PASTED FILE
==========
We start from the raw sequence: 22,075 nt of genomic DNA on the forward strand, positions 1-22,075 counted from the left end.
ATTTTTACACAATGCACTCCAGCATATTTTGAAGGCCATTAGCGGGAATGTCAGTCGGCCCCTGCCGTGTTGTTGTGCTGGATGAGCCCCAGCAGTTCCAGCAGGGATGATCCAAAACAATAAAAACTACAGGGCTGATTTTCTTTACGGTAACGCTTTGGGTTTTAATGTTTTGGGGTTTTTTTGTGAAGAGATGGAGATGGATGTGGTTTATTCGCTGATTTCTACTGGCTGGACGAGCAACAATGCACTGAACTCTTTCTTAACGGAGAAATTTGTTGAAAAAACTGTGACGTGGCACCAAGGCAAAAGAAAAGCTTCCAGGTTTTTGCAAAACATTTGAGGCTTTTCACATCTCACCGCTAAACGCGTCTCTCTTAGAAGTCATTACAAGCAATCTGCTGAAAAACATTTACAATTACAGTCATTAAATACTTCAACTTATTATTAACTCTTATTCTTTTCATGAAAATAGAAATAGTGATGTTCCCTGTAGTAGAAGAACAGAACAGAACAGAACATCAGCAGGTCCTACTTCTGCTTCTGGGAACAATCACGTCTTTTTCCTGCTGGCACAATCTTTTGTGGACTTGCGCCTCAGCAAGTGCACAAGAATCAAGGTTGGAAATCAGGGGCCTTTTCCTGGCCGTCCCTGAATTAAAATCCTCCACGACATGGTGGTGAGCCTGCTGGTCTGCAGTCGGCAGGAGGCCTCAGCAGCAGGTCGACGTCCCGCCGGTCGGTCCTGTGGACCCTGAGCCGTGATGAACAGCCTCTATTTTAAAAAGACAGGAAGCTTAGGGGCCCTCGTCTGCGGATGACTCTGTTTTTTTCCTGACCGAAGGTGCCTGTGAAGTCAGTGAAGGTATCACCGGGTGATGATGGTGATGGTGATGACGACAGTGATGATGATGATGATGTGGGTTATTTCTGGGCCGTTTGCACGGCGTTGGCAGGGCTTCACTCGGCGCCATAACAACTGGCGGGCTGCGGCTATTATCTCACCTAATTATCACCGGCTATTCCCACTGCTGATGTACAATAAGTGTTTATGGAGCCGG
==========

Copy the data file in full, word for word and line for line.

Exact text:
We start from the raw sequence: 22,075 nt of genomic DNA on the forward strand, positions 1-22,075 counted from the left end.
ATTTTTACACAATGCACTCCAGCATATTTTGAAGGCCATTAGCGGGAATGTCAGTCGGCCCCTGCCGTGTTGTTGTGCTGGATGAGCCCCAGCAGTTCCAGCAGGGATGATCCAAAACAATAAAAACTACAGGGCTGATTTTCTTTACGGTAACGCTTTGGGTTTTAATGTTTTGGGGTTTTTTTGTGAAGAGATGGAGATGGATGTGGTTTATTCGCTGATTTCTACTGGCTGGACGAGCAACAATGCACTGAACTCTTTCTTAACGGAGAAATTTGTTGAAAAAACTGTGACGTGGCACCAAGGCAAAAGAAAAGCTTCCAGGTTTTTGCAAAACATTTGAGGCTTTTCACATCTCACCGCTAAACGCGTCTCTCTTAGAAGTCATTACAAGCAATCTGCTGAAAAACATTTACAATTACAGTCATTAAATACTTCAACTTATTATTAACTCTTATTCTTTTCATGAAAATAGAAATAGTGATGTTCCCTGTAGTAGAAGAACAGAACAGAACAGAACATCAGCAGGTCCTACTTCTGCTTCTGGGAACAATCACGTCTTTTTCCTGCTGGCACAATCTTTTGTGGACTTGCGCCTCAGCAAGTGCACAAGAATCAAGGTTGGAAATCAGGGGCCTTTTCCTGGCCGTCCCTGAATTAAAATCCTCCACGACATGGTGGTGAGCCTGCTGGTCTGCAGTCGGCAGGAGGCCTCAGCAGCAGGTCGACGTCCCGCCGGTCGGTCCTGTGGACCCTGAGCCGTGATGAACAGCCTCTATTTTAAAAAGACAGGAAGCTTAGGGGCCCTCGTCTGCGGATGACTCTGTTTTTTTCCTGACCGAAGGTGCCTGTGAAGTCAGTGAAGGTATCACCGGGTGATGATGGTGATGGTGATGACGACAGTGATGATGATGATGATGTGGGTTATTTCTGGGCCGTTTGCACGGCGTTGGCAGGGCTTCACTCGGCGCCATAACAACTGGCGGGCTGCGGCTATTATCTCACCTAATTATCACCGGCTATTCCCACTGCTGATGTACAATAAGTGTTTATGGAGCCGG